Fred’s Head from APH, a Blindness Blog

Fred’s Head, offered by the American Printing House for the Blind, contains tips, techniques, tutorials, in-depth articles, and resources for and by blind or visually impaired people. Our blog is named after the legendary Fred Gissoni, renowned for answering a seemingly infinite variety of questions on every aspect of blindness.

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Wednesday, March 30, 2011

The Bionic Eye

Officials in Australia have unveiled a prototype for a bionic eye device – an instrument that looks like a pair of sunglasses, but could one day help the visually impaired regain their sight.
The device features a minute video camera attached to a pair of dark glasses. The camera records images, which will then be sent wirelessly to an implant which will stimulate electrodes on the retina. Once stimulated, the retina will then be able to discern points of light, which the brain will then be able to reconstruct into images, thus effectively creating simulated vision for those suffering from macular degeneration or other genetic ailments.
The bionic eye prototype was created by researchers from the University of Melbourne, and is being tested by individuals from the school, as well as the Bionic Ear Institute, the Center for Eye Research Australia, the University of New South Wales and National Information and Communications Technology Australia. The country’s government contributed $42 million to help fund the project.
Experts are calling this the biggest advance for low-vision individuals since the invention of the Braille alphabet some two centuries ago. It is currently undergoing tests, and the first actual human implant of the device is tentatively scheduled to occur in 2013.

Article Source:

Bionic Eye

by Dr Paul Willis If you have ever taken a guided tour through a cave, there comes the inevitable moment when, deep within the earth, the guide will turn off the lights just to show you how dark it is. And it is completely dark. Absolute pitch black. For a moment you have lost your sight and for many it is a dizzying experience. You become keenly aware that your other senses are working just fine: you can smell the perfume of that lady in the tour group, you can hear the uneasy shuffling of your fellow tourists, you can feel the tightening grip of a loved-one on your arm as they experience the unease of total dark. But you cannot see a thing. For a brief moment you have an insight into what it must be like to be blind.
 Restoring sight to the blind has long been one of the greatest desires of humanity. Several religious texts from around the world list the miraculous curing of blindness as testament to the truth of their faith. I think this says more about the universal recognition among a variety of cultures that blindness is both utterly incurable and that a cure is highly desired. It is a statement of the importance we place in sight.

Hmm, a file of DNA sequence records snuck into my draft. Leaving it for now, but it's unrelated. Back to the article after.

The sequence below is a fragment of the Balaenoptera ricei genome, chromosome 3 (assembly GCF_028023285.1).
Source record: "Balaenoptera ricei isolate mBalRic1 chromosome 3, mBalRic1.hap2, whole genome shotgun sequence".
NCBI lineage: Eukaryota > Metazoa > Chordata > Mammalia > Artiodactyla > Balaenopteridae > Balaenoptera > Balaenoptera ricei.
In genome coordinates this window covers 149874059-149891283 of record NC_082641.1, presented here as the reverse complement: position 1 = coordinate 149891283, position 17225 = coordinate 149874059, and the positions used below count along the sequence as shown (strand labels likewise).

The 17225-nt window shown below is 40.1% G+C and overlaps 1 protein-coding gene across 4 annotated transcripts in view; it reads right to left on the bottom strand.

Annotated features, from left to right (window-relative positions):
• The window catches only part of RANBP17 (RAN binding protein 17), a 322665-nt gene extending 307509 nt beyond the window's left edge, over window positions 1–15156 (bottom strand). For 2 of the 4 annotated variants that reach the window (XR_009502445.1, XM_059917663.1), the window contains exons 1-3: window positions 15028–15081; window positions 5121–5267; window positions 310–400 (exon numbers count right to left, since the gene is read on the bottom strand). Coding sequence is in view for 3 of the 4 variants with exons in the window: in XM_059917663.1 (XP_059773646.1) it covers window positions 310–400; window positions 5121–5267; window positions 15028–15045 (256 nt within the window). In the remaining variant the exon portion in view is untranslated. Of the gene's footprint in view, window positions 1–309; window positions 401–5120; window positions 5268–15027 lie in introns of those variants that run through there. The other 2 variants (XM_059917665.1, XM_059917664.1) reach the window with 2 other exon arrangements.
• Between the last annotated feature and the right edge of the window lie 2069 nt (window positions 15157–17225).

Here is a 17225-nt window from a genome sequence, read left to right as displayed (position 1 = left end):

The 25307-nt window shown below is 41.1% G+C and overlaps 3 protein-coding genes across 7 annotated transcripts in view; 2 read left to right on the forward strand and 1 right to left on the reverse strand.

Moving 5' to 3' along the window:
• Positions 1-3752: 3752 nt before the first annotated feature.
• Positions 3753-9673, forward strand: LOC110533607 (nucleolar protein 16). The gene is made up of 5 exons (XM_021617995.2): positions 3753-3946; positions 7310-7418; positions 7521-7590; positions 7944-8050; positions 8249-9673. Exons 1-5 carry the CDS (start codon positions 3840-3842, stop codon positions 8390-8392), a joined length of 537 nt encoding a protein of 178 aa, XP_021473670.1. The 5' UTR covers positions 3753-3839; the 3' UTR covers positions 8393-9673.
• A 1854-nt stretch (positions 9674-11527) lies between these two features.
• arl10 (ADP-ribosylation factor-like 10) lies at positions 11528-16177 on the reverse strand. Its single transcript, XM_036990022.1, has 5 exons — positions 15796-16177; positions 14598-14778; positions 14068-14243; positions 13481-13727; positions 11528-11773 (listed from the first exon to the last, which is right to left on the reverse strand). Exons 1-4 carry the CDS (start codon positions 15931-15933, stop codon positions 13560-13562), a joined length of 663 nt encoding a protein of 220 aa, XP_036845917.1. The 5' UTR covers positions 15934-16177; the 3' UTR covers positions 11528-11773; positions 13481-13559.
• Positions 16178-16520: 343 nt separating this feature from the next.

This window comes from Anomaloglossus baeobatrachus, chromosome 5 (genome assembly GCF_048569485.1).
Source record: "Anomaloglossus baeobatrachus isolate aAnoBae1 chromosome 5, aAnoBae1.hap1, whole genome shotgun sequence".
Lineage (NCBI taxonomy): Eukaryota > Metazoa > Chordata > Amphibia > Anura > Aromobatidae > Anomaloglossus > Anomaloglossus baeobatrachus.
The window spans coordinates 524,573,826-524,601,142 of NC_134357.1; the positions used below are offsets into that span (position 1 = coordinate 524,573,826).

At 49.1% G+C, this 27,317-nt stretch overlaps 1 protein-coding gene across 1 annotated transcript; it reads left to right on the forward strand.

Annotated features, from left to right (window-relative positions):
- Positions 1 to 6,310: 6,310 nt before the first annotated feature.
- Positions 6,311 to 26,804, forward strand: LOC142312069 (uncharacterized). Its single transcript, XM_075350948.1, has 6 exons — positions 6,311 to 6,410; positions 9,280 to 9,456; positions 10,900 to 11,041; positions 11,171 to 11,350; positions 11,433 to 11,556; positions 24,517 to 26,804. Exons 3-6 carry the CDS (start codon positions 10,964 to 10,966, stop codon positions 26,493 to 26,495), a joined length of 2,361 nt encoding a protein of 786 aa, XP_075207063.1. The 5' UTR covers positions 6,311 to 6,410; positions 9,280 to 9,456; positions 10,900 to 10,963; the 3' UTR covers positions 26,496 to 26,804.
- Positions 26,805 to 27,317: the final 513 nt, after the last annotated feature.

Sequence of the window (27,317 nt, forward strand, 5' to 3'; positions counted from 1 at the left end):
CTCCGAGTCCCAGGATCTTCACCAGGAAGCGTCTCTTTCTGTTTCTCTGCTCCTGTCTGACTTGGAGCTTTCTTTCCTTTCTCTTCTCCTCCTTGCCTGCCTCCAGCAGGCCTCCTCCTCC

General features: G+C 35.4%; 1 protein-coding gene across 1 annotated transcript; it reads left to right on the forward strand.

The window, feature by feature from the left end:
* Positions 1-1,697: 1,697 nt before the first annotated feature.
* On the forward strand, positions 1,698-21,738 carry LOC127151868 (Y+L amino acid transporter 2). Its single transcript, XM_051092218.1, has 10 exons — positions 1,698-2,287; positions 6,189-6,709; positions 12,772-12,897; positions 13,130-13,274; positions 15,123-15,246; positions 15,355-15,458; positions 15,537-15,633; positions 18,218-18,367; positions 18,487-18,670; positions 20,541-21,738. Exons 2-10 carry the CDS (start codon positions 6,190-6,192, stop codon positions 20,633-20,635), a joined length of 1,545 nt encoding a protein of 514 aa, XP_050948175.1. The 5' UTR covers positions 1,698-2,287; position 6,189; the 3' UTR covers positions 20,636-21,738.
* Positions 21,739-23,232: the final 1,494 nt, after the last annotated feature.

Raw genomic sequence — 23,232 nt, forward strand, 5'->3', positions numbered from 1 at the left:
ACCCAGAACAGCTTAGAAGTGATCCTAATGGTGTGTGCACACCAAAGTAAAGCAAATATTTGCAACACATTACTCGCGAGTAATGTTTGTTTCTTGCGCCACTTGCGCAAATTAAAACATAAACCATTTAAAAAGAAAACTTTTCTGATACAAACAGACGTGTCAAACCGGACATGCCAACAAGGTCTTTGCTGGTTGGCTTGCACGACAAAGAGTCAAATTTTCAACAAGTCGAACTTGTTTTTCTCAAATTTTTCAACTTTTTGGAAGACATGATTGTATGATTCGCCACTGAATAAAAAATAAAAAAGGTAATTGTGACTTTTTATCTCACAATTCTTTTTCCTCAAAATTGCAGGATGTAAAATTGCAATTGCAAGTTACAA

Well good-old Aussie know-how has been brought to bear on the antediluvian problem and a cure for many types of blindness is now on the lab bench awaiting commercial release in just a few years time. The Bionic Eye is basically an ocular version of the technology developed for the cochlear implant. Watch the program for more details as to how it works and what it’s like for the blind to ‘see’ again.
But I must tell you what I experienced test-driving this amazing technology. I didn’t get the full implant but I was provided with a head-mounted display of the information processed from a camera mounted on my head. The problem is the implant currently consists of only 98 electrodes (a 1000 electrode model is in development) so the camera image needs to be manipulated into a simple 98 ‘pixel’ image that relays the information you need to navigate through the environment. Extraneous information has to be filtered out and useful information, such as how close the object is, needs to be encoded into the simplest possible format. The result is a black and white image that looks very different from what you would see with the naked eye. The question is can people be trained to interpret these images effectively enough to use them to walk around without bumping into things?
 So on went the headgear and then a coverall hood so I could see nothing other than the images from the head-mounted display. Then I was let loose in a simple maze. You can see what happened in the accompanying video clip.  
It was a thrilling experience. I actually had the feeling, not of learning to see in a new way, but more akin to developing a new sense like echolocation or psychic insight. And I was surprised how quickly I was able to take to this new sense and use it to get around an unfamiliar environment. It was inspiring to think that humanity has now arrived at a point where technology will be able to restore the sight to many blind people. It is nothing short of miraculous.

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